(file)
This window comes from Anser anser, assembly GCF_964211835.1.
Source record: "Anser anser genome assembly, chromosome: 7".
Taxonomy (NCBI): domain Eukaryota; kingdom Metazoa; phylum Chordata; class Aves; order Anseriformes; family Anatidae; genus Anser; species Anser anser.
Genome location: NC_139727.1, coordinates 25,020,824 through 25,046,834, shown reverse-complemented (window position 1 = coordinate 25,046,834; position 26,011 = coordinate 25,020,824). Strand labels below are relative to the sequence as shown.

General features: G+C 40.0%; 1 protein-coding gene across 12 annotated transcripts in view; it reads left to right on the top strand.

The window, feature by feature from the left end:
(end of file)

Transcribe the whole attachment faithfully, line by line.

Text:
This window comes from Anser anser, assembly GCF_964211835.1.
Source record: "Anser anser genome assembly, chromosome: 7".
Taxonomy (NCBI): domain Eukaryota; kingdom Metazoa; phylum Chordata; class Aves; order Anseriformes; family Anatidae; genus Anser; species Anser anser.
Genome location: NC_139727.1, coordinates 25,020,824 through 25,046,834, shown reverse-complemented (window position 1 = coordinate 25,046,834; position 26,011 = coordinate 25,020,824). Strand labels below are relative to the sequence as shown.

General features: G+C 40.0%; 1 protein-coding gene across 12 annotated transcripts in view; it reads left to right on the top strand.

The window, feature by feature from the left end: